The Impact of Experimental and Calculated Error on the Performance of Affinity Predictions

Gary Tresadern, Kanaka Tatikola, Javier Cabrera, Lingle Wang, Robert Abel, Herman Van Vlijmen, Helena Geys

Research output: Contribution to journalArticlepeer-review

1 Scopus citations

Abstract

The accurate prediction of binding affinity between protein and small molecules with free energy methods, particularly the difference in binding affinities via relative binding free energy calculations, has undergone a dramatic increase in use and impact over recent years. The improvements in methodology, hardware, and implementation can deliver results with less than 1 kcal/mol mean unsigned error between calculation and experiment. This is a remarkable achievement and beckons some reflection on the significance of calculation approaching the accuracy of experiment. In this article, we describe a statistical analysis of the implications of variance (standard deviation) of both experimental and calculated binding affinities with respect to the unknown true binding affinity. We reveal that plausible ratios of standard deviation in experiment and calculation can lead to unexpected outcomes for assessing the performance of predictions. The work extends beyond the case of binding free energies to other affinity or property prediction methods.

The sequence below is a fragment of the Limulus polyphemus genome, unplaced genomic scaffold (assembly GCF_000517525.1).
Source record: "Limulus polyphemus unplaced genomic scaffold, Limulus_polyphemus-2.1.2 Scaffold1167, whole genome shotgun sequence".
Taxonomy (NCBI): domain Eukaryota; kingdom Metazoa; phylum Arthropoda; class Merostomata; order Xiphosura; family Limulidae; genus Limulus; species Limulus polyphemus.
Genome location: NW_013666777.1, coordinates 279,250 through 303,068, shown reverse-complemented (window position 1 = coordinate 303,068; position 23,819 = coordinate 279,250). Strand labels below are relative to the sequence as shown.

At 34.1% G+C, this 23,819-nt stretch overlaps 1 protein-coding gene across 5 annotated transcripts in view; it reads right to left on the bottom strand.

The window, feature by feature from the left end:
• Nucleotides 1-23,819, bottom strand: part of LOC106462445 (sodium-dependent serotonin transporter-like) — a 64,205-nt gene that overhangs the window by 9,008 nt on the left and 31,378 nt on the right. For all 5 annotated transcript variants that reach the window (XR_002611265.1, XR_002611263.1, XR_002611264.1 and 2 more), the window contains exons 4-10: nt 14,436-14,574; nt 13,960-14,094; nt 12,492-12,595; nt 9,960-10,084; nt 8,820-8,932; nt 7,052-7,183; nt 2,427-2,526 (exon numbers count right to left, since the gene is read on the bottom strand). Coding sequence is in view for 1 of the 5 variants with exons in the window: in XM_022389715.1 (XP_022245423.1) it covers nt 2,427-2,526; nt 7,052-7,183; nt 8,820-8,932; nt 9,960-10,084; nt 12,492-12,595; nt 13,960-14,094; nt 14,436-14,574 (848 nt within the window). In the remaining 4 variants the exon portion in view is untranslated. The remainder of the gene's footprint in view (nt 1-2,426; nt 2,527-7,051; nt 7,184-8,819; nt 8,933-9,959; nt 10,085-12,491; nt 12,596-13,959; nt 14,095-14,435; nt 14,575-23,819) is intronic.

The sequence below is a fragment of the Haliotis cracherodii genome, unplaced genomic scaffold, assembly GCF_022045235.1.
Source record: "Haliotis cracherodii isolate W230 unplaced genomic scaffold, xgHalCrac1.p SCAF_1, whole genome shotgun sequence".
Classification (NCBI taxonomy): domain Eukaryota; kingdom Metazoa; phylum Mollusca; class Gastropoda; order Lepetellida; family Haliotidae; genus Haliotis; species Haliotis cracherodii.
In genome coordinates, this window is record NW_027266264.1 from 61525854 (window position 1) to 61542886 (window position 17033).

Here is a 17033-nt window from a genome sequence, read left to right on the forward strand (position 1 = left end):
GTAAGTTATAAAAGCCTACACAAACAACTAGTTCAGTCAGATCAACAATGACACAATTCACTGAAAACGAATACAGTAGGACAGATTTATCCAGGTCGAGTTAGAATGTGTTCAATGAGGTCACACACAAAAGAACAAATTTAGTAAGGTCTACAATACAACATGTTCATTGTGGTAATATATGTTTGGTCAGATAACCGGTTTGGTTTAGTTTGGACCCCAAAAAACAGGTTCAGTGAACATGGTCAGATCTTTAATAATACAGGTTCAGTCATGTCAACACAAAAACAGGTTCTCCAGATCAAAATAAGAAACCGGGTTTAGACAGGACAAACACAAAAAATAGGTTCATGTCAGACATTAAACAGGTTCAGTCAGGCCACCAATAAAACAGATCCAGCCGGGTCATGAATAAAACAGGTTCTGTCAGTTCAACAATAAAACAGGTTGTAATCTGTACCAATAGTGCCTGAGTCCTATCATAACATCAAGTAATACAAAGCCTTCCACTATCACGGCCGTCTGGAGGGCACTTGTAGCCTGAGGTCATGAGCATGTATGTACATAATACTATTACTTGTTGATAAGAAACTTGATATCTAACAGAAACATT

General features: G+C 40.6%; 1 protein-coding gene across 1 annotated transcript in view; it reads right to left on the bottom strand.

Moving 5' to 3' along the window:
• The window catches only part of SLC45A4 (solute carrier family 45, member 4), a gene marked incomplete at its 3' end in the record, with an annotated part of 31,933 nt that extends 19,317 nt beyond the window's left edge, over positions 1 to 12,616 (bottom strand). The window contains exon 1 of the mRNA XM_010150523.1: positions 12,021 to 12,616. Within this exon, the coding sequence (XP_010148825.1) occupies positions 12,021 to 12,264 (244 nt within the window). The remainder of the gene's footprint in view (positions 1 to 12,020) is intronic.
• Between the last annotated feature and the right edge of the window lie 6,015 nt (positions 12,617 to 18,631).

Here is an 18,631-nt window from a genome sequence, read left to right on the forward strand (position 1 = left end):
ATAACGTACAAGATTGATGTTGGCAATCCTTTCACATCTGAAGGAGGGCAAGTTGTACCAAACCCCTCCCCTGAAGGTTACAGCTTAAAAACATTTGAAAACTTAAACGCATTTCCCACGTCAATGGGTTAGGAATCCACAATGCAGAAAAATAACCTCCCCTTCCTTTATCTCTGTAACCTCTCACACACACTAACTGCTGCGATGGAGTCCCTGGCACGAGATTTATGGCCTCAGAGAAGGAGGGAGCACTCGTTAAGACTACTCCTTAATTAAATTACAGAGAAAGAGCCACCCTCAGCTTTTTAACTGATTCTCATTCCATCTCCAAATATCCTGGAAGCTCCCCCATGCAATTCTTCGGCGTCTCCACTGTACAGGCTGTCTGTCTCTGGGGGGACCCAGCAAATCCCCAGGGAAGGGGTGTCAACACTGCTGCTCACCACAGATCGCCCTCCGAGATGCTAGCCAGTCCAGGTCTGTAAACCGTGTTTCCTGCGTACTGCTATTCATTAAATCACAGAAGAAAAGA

Original languageEnglish (US)
Pages (from-to)703-717
Number of pages15
JournalJournal of Chemical Information and Modeling
Volume62
Issue number3
DOIs
StatePublished - Feb 14 2022

All Science Journal Classification (ASJC) codes

  • Chemistry(all)
  • Chemical Engineering(all)
  • Computer Science Applications
  • Library and Information Sciences

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